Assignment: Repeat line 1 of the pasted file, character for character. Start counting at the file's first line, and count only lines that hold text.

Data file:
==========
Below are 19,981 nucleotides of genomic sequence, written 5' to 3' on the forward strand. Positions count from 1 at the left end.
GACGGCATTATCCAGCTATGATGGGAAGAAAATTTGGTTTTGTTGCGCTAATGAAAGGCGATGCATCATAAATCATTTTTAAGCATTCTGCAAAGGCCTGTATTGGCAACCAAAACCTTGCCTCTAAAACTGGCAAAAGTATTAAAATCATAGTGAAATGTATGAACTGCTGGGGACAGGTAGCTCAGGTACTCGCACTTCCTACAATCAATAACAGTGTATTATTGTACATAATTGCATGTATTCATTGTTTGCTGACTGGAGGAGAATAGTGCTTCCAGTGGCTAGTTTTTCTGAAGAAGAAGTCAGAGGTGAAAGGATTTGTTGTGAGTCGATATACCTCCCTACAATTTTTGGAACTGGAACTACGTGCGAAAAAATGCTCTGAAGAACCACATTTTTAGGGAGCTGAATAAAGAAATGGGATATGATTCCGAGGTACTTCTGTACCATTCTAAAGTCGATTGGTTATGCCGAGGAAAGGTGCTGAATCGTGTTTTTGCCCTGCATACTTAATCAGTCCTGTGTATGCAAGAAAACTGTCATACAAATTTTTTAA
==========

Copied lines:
Below are 19,981 nucleotides of genomic sequence, written 5' to 3' on the forward strand. Positions count from 1 at the left end.